Dog Advocates Seek Investigation into Unlawful Dumping of Dead Dogs by Puppy Mills

Missourians for the Protection of Dogs/YES! on Prop B, the committee supporting the ballot measure to stop puppy mill cruelty, has asked the Missouri Department of Natural Resources to initiate an investigation of widespread illegal dumping of dead dogs by large-scale commercial dog breeders in Missouri. 

Records and photographs obtained from public files and summarized in a report prepared by the group make clear that large-scale breeding facilities are killing or abandoning sick and dying dogs, and then failing to properly dispose of the dead animals in accordance with Missouri law. The committee released its findings and graphic images showing the dumping of dead puppy mill dogs today at simultaneous press conferences in St. Louis, Kansas City, Springfield, and Columbia.

For example, records concerning commercial dog broker The Hunte Corporation revealed that, at one facility alone, Hunte was dumping as much as 220 pounds of dead puppies each month, which could represent as many as 1,000 puppies a year dying at what is believed to be Missouri’s largest middleman for puppy mill puppies. 

In another case, more than 40 dogs were found dumped in a mass grave near Lebanon, Mo.  Although evidence at the scene suggested the dogs were connected with a local puppy mill, it appears no charges were ever filed, and the operation remains licensed to breed and sell dogs today.

“The illegal dumping of large numbers of dead dogs and puppies is a sickening and little-known byproduct of the puppy mill industry in Missouri,” said Barbara Schmitz, campaign manager for Missourians for the Protection of Dogs/YES! on Prop B.   “Proposition B would help address this problem by requiring individual veterinary care for sick dogs, and, where appropriate, humane euthanasia by a licensed veterinarian.”

The public records include disturbing  photographs and information about dead dogs and puppies being discarded like pieces of trash; including:

  • Puppies found dead outside buildings, apparently having died from the cold;
  • A puppy found lying dead in a frying pan used as a food bowl;
  • More than 40 dogs dumped in a mass grave near Lebanon, Mo.;
  • A female basset hound found unresponsive with her head “trapped between the shelter and the wire of the enclosure;”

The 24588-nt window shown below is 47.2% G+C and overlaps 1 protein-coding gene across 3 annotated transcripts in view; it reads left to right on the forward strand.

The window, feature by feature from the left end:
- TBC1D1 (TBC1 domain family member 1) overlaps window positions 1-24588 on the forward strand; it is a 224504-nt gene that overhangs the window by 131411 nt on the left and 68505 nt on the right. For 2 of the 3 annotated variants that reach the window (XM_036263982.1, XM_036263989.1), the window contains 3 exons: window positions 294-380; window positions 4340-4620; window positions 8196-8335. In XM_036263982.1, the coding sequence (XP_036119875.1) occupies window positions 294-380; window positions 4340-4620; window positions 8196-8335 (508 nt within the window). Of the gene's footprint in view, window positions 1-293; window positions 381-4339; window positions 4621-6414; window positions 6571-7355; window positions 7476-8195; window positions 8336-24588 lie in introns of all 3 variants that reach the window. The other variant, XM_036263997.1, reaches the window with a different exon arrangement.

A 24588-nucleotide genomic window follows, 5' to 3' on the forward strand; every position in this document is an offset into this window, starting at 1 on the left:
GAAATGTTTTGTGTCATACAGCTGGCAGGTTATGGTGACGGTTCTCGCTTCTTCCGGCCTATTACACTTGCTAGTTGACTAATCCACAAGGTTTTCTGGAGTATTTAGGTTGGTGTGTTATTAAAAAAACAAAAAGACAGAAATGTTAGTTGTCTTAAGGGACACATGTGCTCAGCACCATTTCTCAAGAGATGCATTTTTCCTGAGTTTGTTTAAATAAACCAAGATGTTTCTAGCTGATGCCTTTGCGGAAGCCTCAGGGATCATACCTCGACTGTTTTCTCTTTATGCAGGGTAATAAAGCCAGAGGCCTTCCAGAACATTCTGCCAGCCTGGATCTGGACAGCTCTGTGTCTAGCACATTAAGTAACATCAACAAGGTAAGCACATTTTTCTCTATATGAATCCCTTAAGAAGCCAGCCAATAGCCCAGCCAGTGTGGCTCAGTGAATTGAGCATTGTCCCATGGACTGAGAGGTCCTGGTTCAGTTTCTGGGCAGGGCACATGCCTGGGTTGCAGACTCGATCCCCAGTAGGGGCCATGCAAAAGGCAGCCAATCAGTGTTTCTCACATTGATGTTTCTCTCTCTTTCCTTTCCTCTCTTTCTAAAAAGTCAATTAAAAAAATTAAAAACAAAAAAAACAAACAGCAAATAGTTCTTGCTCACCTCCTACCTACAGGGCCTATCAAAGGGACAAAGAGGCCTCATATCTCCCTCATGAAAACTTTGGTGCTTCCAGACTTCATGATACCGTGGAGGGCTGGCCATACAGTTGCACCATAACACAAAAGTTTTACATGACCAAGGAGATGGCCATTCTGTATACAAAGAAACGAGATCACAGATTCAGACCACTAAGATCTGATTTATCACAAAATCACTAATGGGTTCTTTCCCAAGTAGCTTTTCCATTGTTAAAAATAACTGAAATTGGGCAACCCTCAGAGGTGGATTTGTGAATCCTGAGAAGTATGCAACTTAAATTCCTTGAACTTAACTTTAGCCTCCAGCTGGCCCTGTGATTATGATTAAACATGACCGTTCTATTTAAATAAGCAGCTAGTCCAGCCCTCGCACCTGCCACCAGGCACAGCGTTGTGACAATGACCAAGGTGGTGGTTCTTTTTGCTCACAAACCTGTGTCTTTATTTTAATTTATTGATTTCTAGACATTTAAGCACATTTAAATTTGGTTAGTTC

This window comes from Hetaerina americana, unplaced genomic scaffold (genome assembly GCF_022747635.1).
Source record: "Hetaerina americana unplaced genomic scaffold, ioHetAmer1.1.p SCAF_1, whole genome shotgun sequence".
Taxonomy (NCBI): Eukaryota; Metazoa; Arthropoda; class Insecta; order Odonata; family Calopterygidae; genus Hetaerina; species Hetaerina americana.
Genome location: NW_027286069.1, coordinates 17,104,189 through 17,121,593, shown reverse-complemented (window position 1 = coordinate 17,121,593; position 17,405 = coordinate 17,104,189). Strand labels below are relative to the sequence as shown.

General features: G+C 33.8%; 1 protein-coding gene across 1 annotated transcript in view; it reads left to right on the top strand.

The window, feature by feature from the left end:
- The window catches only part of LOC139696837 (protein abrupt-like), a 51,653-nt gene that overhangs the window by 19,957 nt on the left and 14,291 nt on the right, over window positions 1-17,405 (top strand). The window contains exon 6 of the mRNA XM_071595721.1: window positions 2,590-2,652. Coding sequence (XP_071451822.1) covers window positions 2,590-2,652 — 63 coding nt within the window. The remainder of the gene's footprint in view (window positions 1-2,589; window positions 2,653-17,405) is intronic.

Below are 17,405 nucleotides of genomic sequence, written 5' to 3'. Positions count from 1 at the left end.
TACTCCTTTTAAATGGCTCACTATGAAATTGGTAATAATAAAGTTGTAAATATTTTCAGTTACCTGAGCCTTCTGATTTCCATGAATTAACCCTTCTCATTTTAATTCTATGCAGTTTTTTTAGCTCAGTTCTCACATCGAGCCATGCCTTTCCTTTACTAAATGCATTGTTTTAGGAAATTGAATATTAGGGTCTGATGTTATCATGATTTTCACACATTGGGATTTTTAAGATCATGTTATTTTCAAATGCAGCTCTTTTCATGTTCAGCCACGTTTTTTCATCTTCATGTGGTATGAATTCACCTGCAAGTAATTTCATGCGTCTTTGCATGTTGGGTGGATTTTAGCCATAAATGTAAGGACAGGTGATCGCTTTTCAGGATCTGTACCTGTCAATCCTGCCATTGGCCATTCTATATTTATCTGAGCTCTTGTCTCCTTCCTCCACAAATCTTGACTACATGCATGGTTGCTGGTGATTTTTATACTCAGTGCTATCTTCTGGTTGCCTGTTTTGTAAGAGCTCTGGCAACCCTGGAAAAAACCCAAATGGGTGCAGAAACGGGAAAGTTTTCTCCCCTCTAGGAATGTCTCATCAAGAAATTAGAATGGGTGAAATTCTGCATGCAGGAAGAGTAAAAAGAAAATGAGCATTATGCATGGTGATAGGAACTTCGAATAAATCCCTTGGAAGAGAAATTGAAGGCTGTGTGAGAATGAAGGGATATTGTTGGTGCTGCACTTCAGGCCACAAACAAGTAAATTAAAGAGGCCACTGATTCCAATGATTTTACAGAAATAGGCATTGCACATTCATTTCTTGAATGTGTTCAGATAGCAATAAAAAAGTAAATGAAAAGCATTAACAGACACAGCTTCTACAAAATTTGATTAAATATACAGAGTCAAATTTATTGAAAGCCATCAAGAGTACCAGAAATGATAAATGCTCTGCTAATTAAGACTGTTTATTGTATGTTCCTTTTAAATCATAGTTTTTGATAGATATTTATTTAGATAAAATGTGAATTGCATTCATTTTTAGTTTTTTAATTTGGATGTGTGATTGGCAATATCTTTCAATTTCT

• A “wheel barrow full of green water [with] dogs skeletal remains in the water” and a breeder who admitted “that at least seven and possibly as many as ten animals were shot by her boyfriend” and that “some of the bodies were burned and others were hauled off to an unknown location.”

All of the commercial breeders mentioned in the report were at one time licensed by the Missouri Department of Agriculture, and ten of them are still licensed today.

Sick and dying dogs are a routine occurrence at large-scale puppy mills.  Dogs are crammed into small and filthy cages, denied veterinary care, exposed to extremes of heat and cold, and given no exercise or human affection. Many dogs are deliberately killed by the puppy mill operators when they become too old or too sick to produce large litters of puppies.

Prop B will stop puppy mill abuses by establishing common-sense enforceable standards for the care of dogs in Missouri, including requirements that dogs in puppy mills be provided with clean water, adequate food, exercise and regular veterinary care. Responsible dog breeders are already complying with these standards and will not be impacted by the measure.

Prop B is supported by Missouri veterinarians and veterinary clinics from across the state; animal welfare charities and organizations, including the Humane Society of Missouri, the Missouri Alliance for Animal Legislation, Humane Society of Southwest Missouri, Wayside Waifs, the American Society for the Prevention of Cruelty to Animals (ASPCA), the Animal Rescue Foundation (ARF), Best Friends Animal Society and The Humane Society of the United States; prominent Missouri figures such as Tony La Russa, Jack Danforth and Linda Bond; as well as responsible dog breeders, elected officials, religious leaders and Missouri businesses.

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